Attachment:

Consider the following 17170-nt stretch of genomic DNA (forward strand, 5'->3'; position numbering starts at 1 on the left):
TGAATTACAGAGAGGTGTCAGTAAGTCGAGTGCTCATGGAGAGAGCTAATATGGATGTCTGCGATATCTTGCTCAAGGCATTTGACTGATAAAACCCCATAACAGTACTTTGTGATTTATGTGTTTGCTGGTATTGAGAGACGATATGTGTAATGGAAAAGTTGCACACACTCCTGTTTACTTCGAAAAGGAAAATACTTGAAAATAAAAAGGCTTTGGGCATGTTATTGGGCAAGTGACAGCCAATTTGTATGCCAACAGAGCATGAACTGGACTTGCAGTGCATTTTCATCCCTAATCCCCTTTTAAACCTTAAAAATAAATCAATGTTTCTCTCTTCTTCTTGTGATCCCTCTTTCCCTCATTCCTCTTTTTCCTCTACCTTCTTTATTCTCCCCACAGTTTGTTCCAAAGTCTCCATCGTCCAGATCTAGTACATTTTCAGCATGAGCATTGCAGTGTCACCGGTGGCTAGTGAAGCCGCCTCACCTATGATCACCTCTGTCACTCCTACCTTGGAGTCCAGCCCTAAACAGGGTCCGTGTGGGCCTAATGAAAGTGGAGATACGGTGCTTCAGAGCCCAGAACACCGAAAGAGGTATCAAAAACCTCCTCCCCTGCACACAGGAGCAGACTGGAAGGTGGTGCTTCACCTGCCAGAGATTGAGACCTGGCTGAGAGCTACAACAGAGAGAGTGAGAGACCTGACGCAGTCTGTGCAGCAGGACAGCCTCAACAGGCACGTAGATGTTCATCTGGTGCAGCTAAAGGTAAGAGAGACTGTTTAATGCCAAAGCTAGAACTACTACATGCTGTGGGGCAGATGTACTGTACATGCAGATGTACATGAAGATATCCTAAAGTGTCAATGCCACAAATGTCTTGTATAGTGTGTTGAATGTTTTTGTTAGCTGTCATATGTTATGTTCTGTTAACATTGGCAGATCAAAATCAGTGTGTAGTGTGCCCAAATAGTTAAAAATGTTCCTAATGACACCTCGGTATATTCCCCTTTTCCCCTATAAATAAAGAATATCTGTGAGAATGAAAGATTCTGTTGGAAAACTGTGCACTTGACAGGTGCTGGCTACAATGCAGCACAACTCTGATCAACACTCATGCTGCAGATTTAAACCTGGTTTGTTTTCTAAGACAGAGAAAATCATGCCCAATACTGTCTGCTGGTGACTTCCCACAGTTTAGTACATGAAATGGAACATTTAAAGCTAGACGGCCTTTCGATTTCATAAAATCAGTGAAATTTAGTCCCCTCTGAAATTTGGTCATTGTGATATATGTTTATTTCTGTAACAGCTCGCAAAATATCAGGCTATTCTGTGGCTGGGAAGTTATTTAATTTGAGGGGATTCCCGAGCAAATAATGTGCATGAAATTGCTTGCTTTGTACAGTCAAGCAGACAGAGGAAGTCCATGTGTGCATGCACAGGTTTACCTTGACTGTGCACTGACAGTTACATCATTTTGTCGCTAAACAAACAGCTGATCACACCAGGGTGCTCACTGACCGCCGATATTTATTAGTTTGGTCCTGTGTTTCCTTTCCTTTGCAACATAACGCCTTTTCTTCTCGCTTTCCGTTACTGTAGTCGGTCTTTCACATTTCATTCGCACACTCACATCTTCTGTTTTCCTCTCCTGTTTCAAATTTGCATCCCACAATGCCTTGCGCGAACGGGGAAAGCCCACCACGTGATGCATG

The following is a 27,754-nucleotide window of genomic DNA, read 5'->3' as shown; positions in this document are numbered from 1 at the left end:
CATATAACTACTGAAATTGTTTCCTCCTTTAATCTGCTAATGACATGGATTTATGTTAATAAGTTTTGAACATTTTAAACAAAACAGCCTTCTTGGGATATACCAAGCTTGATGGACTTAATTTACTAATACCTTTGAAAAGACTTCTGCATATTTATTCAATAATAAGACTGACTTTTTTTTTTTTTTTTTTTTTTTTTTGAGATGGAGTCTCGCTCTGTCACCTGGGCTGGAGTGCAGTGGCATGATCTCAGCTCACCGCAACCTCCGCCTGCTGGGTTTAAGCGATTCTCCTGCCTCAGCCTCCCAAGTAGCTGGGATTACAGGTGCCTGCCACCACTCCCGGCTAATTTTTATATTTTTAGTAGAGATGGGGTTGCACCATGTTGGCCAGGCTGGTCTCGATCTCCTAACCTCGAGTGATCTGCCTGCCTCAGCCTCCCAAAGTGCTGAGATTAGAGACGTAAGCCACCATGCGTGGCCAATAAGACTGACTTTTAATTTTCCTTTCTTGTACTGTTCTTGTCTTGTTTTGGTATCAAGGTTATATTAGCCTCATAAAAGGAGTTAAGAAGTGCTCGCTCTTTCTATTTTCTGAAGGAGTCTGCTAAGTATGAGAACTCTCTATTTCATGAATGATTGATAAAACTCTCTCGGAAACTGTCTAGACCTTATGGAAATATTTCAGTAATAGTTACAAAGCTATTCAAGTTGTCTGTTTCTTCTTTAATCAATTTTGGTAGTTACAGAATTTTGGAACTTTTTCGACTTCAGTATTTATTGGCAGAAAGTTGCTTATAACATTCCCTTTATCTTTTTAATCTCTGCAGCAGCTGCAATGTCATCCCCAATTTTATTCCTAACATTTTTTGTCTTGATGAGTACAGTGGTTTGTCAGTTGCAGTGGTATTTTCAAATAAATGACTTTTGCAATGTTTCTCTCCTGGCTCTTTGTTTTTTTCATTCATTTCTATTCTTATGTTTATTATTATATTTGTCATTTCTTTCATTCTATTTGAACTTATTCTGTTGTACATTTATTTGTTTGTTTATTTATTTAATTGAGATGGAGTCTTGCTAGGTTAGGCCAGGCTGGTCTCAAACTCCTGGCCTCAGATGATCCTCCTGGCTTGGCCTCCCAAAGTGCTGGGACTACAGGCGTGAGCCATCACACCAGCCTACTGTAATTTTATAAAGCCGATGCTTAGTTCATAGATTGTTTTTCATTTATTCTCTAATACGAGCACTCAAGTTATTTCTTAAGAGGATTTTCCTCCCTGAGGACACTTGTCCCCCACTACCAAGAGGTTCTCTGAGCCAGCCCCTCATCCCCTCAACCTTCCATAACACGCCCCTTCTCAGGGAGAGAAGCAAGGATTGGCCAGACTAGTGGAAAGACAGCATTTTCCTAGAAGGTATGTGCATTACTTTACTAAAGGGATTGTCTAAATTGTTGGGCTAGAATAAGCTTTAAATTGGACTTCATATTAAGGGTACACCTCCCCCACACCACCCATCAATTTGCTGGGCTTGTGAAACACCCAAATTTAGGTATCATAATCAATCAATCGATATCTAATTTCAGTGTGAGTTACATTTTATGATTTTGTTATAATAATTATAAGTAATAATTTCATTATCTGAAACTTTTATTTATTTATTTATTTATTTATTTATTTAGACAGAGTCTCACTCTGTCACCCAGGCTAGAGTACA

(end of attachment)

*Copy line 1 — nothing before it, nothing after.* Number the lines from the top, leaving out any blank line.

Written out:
Consider the following 17170-nt stretch of genomic DNA (forward strand, 5'->3'; position numbering starts at 1 on the left):